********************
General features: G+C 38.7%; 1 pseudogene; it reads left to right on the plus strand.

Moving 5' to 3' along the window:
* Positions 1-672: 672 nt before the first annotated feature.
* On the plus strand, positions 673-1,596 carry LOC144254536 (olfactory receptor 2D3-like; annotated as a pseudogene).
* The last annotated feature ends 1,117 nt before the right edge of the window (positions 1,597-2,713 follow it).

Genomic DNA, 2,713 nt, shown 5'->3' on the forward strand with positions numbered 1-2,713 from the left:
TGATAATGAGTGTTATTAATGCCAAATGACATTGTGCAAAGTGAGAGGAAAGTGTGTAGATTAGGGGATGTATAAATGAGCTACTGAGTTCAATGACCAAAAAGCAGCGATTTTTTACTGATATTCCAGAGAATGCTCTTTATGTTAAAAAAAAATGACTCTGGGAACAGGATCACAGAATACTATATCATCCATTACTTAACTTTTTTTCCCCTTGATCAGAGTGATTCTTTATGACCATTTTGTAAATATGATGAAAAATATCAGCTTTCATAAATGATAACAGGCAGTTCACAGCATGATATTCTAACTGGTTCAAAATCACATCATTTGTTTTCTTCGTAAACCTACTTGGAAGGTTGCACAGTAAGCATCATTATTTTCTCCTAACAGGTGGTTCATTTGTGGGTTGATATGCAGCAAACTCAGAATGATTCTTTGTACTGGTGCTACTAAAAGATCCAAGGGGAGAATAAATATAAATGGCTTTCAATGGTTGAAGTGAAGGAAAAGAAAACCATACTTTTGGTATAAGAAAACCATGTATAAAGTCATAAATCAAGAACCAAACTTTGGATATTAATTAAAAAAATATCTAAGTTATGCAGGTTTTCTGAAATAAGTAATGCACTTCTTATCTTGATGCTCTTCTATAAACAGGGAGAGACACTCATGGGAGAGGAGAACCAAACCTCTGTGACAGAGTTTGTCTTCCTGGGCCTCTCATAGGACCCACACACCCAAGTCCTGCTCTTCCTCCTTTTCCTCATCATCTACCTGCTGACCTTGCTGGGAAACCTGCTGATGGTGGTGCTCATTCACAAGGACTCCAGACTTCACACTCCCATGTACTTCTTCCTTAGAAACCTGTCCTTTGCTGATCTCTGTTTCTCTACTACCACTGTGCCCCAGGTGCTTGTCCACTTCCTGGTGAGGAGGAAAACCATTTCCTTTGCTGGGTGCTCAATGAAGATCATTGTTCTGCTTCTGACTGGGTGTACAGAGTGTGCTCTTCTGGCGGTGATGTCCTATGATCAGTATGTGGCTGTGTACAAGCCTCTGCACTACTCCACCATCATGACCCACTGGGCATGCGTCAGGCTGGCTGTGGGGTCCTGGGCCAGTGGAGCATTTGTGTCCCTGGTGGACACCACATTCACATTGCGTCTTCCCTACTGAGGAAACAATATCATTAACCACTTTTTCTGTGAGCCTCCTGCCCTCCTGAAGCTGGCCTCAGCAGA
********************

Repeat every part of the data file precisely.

General features: G+C 38.7%; 1 pseudogene; it reads left to right on the plus strand.

Moving 5' to 3' along the window:
* Positions 1-672: 672 nt before the first annotated feature.
* On the plus strand, positions 673-1,596 carry LOC144254536 (olfactory receptor 2D3-like; annotated as a pseudogene).
* The last annotated feature ends 1,117 nt before the right edge of the window (positions 1,597-2,713 follow it).

Genomic DNA, 2,713 nt, shown 5'->3' on the forward strand with positions numbered 1-2,713 from the left:
TGATAATGAGTGTTATTAATGCCAAATGACATTGTGCAAAGTGAGAGGAAAGTGTGTAGATTAGGGGATGTATAAATGAGCTACTGAGTTCAATGACCAAAAAGCAGCGATTTTTTACTGATATTCCAGAGAATGCTCTTTATGTTAAAAAAAAATGACTCTGGGAACAGGATCACAGAATACTATATCATCCATTACTTAACTTTTTTTCCCCTTGATCAGAGTGATTCTTTATGACCATTTTGTAAATATGATGAAAAATATCAGCTTTCATAAATGATAACAGGCAGTTCACAGCATGATATTCTAACTGGTTCAAAATCACATCATTTGTTTTCTTCGTAAACCTACTTGGAAGGTTGCACAGTAAGCATCATTATTTTCTCCTAACAGGTGGTTCATTTGTGGGTTGATATGCAGCAAACTCAGAATGATTCTTTGTACTGGTGCTACTAAAAGATCCAAGGGGAGAATAAATATAAATGGCTTTCAATGGTTGAAGTGAAGGAAAAGAAAACCATACTTTTGGTATAAGAAAACCATGTATAAAGTCATAAATCAAGAACCAAACTTTGGATATTAATTAAAAAAATATCTAAGTTATGCAGGTTTTCTGAAATAAGTAATGCACTTCTTATCTTGATGCTCTTCTATAAACAGGGAGAGACACTCATGGGAGAGGAGAACCAAACCTCTGTGACAGAGTTTGTCTTCCTGGGCCTCTCATAGGACCCACACACCCAAGTCCTGCTCTTCCTCCTTTTCCTCATCATCTACCTGCTGACCTTGCTGGGAAACCTGCTGATGGTGGTGCTCATTCACAAGGACTCCAGACTTCACACTCCCATGTACTTCTTCCTTAGAAACCTGTCCTTTGCTGATCTCTGTTTCTCTACTACCACTGTGCCCCAGGTGCTTGTCCACTTCCTGGTGAGGAGGAAAACCATTTCCTTTGCTGGGTGCTCAATGAAGATCATTGTTCTGCTTCTGACTGGGTGTACAGAGTGTGCTCTTCTGGCGGTGATGTCCTATGATCAGTATGTGGCTGTGTACAAGCCTCTGCACTACTCCACCATCATGACCCACTGGGCATGCGTCAGGCTGGCTGTGGGGTCCTGGGCCAGTGGAGCATTTGTGTCCCTGGTGGACACCACATTCACATTGCGTCTTCCCTACTGAGGAAACAATATCATTAACCACTTTTTCTGTGAGCCTCCTGCCCTCCTGAAGCTGGCCTCAGCAGA